What the data says, what an agent recommends and what the seller wants are often three different things. Here are five of the biggest discrepancies between expectations and reality.
Pricing a home is most definitely an art versus a science. Although market data can provide good intelligence about how a home should be priced, there are a variety of factors that go into determining the actual listing price. What the data says, what an agent recommends and what the seller wants are often three different things.
Here are my top five myths that sellers believe about pricing:
1. The higher a home is priced, the better chance the seller has of getting close to their asking price
This is one of the single largest myths in real estate and one that sellers love to latch onto.
It can also be one of the biggest myths for a real estate professional to overcome. Usually, the opposite is true.
Sellers are often disappointed when initial activity is soft and showings seem few and far between. Overpricing results in a loss of valuable marketing that the seller cannot get back.
Subsequently, if a seller relents and agrees to lower the price to what it should have been in the first place, showings do start to happen; but by this time, the property is starting to season, and agents and buyers are taking notice of the days on market.
2. If I give a buyer the closing date they want, I will get my price
Not necessarily. Figuring out an agreeable closing date can often be a dicey issue in a negotiation. Although it would seem rather straightforward, in today’s uber busy world, everyone seems to have a ton of stuff going on including international travel.
If the closing date the buyer wants is when the seller has planned to be out of the country and there is no way they could possibly vacate in time or alternatively, the buyer won’t be available to close when the seller wants.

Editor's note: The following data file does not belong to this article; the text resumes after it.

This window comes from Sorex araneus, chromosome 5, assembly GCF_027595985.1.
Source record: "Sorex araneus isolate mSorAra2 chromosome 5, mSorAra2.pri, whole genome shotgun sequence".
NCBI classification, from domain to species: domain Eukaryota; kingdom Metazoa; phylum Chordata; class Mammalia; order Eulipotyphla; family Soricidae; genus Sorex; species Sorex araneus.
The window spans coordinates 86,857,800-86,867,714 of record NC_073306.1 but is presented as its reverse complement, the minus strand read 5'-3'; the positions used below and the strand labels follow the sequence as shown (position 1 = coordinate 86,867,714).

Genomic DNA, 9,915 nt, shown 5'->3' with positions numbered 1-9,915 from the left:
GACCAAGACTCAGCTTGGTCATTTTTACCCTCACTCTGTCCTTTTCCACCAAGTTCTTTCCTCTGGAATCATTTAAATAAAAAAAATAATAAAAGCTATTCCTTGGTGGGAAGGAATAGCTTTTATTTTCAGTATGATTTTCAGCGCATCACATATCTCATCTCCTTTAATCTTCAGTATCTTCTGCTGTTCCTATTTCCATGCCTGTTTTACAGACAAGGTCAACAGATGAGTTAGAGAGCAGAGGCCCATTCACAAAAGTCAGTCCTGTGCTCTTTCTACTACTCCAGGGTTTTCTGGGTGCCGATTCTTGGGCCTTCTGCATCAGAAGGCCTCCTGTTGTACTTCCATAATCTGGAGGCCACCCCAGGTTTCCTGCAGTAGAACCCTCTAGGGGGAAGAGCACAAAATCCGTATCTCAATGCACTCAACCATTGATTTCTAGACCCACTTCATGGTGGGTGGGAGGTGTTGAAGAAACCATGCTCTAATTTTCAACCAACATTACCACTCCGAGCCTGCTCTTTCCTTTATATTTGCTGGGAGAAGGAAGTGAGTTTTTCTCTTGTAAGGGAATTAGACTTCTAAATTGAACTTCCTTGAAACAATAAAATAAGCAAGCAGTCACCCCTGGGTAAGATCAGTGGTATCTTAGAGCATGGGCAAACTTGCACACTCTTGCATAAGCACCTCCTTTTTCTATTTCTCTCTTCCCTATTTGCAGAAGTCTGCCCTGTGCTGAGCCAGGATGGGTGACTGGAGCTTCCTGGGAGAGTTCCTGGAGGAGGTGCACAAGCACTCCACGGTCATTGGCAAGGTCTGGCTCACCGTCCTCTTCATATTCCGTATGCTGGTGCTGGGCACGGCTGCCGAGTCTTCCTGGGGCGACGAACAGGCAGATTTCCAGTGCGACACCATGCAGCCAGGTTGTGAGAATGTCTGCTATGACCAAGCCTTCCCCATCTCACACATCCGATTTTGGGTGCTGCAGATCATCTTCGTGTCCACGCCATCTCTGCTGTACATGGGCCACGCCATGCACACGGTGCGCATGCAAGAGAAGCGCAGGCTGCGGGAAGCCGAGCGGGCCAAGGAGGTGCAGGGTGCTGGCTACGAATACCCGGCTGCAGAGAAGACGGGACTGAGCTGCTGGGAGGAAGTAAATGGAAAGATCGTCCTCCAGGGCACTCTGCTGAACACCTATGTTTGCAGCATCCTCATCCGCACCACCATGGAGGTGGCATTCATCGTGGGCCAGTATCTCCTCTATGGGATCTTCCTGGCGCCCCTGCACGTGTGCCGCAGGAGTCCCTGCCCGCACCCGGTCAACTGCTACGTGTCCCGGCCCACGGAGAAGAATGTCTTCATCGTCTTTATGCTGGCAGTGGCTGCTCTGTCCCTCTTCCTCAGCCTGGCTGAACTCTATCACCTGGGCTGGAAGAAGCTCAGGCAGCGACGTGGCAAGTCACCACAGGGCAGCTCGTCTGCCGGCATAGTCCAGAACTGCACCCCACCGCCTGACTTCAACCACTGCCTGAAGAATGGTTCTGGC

Relenting on a closing date does not guarantee a seller will get their price, but on the positive side, it might make the transaction go a bit faster if this concession has been made to a buyer.
3. If I include a lot of extras with the sale, that will help me negotiate a higher sale price
This one is a huge wildcard. Everyone already has “stuff” — and too much of it at that.
A seller who assumes that a buyer is going to see a lot of value in including furniture, televisions, the barbecue, Green Eggs and Ham, or the patio and pool furniture might be in for a rude awakening.
If it is really nice, in exceptional condition and very much on trend, then maybe. I’m talking about Restoration Hardware, AirHaus, Frontgate, Pottery Barn and Brown Jordan. Not things from 10 years ago or outdoor furniture that is starting to look worn, corroded or rusted out.
A seller who attempts to push their belongings onto a buyer with a counteroffer risks being highly disappointed on a number of levels. Doing so assumes the buyer sees value in what the seller has and that the buyer will be agreeable to going up in price for the items being included. Often, there is a huge disparity between what the seller thinks furniture items are worth and how a buyer sees it.